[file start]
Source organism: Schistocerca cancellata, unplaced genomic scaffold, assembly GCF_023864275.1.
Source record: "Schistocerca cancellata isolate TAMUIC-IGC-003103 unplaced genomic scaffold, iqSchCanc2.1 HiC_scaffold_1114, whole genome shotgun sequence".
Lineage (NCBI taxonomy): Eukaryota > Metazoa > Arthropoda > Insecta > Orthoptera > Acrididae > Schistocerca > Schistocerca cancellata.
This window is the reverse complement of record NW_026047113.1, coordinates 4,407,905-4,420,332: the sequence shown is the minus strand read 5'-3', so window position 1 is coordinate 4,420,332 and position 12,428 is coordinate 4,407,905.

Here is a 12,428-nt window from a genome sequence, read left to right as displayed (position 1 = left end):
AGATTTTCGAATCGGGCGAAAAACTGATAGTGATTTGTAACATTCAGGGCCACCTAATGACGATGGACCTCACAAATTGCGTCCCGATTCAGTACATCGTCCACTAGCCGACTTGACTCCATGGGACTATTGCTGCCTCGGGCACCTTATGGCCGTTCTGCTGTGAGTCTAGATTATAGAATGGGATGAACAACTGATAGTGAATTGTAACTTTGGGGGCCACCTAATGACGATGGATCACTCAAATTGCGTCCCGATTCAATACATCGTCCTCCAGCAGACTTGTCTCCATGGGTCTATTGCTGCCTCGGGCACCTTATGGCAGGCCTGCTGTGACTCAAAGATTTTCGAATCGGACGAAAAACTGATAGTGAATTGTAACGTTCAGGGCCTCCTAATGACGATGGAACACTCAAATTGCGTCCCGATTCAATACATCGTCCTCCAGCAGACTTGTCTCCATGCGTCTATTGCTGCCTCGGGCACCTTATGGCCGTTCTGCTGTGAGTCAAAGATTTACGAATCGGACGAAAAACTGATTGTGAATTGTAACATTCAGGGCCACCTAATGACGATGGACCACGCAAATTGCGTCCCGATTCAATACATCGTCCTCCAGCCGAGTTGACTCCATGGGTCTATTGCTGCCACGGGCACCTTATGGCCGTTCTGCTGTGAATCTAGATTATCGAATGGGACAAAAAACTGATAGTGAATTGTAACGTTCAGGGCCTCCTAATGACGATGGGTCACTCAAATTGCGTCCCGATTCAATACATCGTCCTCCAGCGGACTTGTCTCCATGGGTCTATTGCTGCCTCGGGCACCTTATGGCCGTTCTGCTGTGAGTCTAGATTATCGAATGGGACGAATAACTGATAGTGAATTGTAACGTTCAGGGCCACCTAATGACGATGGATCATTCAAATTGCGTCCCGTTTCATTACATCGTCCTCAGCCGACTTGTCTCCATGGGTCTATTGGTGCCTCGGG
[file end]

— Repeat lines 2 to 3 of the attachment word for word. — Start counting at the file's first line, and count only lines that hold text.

Source record: "Schistocerca cancellata isolate TAMUIC-IGC-003103 unplaced genomic scaffold, iqSchCanc2.1 HiC_scaffold_1114, whole genome shotgun sequence".
Lineage (NCBI taxonomy): Eukaryota > Metazoa > Arthropoda > Insecta > Orthoptera > Acrididae > Schistocerca > Schistocerca cancellata.